Stereolabs is currently working on some new hardware for virtual reality called ZED. This is a positional tracker that uses stereo cameras, allowing you to go outside and walk around and have full tracking of where you are. The company has been developing it and testing it with a Gear VR, though it should work on just about any VR headset with some minor tweaks. Right now, it is only a developer product, unfortunately.
The company hopes to be able to package it for full integration in mass-produced headsets but that is still a challenge due to its size. Interested developers can get started with the SDK now and purchase the development versions of the ZED for $449. Additional details about the project can be found below.
Stereolabs' ZED camera gives positional tracking to any VR headset
Good positional tracking is the VR industry's biggest obsession, managed by only the priciest headsets. But Stereolabs now makes this tracking possible on any VR headset using an add-on camera.
San Francisco – June 13, 2016 – Positional tracking is what makes the HTC Vive and Oculus Rift so immersive. But it's not without its challenges. Tracking a person's movements in a room requires complex equipment and external sensors such as HTC Vive Lighthouse system, not available on mobile headsets such as Gear VR.
Getting positional tracking to work on mobile headsets has been the obsession of the VR industry, with even Oculus CTO John Carmack spending most of this time on it.
Thanks to computer vision company Stereolabs, developers can now add positional tracking to any VR headset with a single add-on camera. By attaching the ZED depth sensor to a headset, the camera tracks the user's position and orientation in space and sends this data to the headset.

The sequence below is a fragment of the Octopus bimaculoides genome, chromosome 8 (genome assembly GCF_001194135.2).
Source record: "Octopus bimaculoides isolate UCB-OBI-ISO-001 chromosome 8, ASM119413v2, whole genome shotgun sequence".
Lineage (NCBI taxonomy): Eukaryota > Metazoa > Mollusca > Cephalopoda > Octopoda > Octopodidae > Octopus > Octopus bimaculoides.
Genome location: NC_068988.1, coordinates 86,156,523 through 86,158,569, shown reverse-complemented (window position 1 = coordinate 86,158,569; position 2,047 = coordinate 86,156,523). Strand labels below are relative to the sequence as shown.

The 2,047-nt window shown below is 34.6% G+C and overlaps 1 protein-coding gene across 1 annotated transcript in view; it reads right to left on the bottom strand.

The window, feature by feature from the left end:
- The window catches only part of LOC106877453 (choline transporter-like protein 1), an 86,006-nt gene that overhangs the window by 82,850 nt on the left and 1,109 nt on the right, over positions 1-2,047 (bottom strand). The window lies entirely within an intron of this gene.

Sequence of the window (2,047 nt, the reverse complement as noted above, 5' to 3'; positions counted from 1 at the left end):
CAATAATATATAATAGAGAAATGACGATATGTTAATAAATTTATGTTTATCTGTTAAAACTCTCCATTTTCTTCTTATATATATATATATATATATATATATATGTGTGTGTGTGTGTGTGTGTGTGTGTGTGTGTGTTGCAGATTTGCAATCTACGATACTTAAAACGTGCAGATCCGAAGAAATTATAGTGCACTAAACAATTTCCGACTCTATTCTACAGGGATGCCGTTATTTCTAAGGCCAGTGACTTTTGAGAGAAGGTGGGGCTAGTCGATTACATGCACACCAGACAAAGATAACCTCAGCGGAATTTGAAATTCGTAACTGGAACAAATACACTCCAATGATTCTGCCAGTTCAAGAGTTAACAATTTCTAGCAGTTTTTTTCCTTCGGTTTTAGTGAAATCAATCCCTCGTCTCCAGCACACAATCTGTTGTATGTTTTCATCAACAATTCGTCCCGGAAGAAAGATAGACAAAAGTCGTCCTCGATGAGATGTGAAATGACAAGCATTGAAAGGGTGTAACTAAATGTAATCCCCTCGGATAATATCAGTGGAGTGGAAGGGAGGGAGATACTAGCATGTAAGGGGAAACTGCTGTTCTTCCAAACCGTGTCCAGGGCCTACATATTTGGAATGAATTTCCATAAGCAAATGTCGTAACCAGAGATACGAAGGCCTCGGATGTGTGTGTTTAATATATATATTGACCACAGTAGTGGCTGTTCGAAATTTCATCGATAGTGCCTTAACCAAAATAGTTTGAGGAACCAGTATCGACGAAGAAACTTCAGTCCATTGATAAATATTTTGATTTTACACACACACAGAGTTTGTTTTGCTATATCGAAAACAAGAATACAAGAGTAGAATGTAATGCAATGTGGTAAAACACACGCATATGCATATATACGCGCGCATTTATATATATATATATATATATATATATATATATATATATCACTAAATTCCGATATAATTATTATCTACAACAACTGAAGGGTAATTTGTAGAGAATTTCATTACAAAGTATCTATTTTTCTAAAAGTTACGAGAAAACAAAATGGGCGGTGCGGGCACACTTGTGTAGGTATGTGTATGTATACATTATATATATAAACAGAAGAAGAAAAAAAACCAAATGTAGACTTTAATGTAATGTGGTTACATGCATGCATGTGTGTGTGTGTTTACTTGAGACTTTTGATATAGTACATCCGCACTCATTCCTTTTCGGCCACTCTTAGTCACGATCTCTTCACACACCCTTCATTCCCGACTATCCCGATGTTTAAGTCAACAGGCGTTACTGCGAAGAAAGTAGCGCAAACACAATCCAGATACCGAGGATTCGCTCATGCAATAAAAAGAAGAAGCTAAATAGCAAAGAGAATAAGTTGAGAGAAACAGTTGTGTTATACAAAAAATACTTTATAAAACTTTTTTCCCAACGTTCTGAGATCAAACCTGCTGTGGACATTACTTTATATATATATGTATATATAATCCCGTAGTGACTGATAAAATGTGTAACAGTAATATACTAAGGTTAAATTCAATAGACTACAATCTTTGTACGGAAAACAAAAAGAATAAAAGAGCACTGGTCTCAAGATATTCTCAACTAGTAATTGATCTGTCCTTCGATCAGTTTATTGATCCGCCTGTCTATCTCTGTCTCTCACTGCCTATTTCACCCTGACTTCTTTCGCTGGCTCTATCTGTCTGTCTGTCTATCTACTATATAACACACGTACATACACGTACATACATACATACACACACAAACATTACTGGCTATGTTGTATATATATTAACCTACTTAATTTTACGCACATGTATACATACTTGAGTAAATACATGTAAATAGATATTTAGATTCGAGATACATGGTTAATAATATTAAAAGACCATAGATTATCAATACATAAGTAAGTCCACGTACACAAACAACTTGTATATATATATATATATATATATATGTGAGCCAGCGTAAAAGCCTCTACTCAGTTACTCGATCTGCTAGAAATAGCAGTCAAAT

"Positional tracking is the difference between looking at a virtual world, and living in it," says Cecile Schmollgruber, CEO of Stereolabs. "Now every developer has access to it. The next wave of VR headsets is going to be way better than the current generation." Stereolabs demonstrated the feature by demoing a smartphone-based Samsung Gear VR with a ZED attached. A standard Gear VR can only track rotation, or how a user turns their head. But the demo saw users walk, jump, crouch and even dodge projectiles, with every movement captured in the VR experience itself.
The camera's software uses a technique called stereo SLAM (Simultaneous Localization and Mapping) to map the three-dimensional world in front of it in real time and understand how the user moves in space.
This "inside-out" approach of observing the environment rather than the user has been called the holy grail of VR. As it's independent of external equipment, it opens the doors to taking a VR headset anywhere, including outdoors. This is also the first tracking solution for Oculus and Vive users who would like to go mobile and use their headsets with battery-powered VR backpack computers.
"This is just the first step. We're already working on a package that makes it better and easier to integrate," continues Schmollgruber. "After that, we're not at liberty to say. But we've got big news coming up."
The ZED itself works by emulating human depth perception. Two RGB cameras feed their signal to an external GPU, where Stereolabs' software calculates a real-time depth map from the disparity between the images. This technique, called stereovision, has the advantage of working at long ranges and outdoors, both of which pose a challenge for IR-based sensors like Intel RealSense or Microsoft Kinect. The ZED is already used by developers to provide 3D vision for robots, drones, self-driving cars and other projects. Besides VR, this feature can also be used to help such vehicles keep track of their own location as they move around the world without the use of GPS or beacon technology.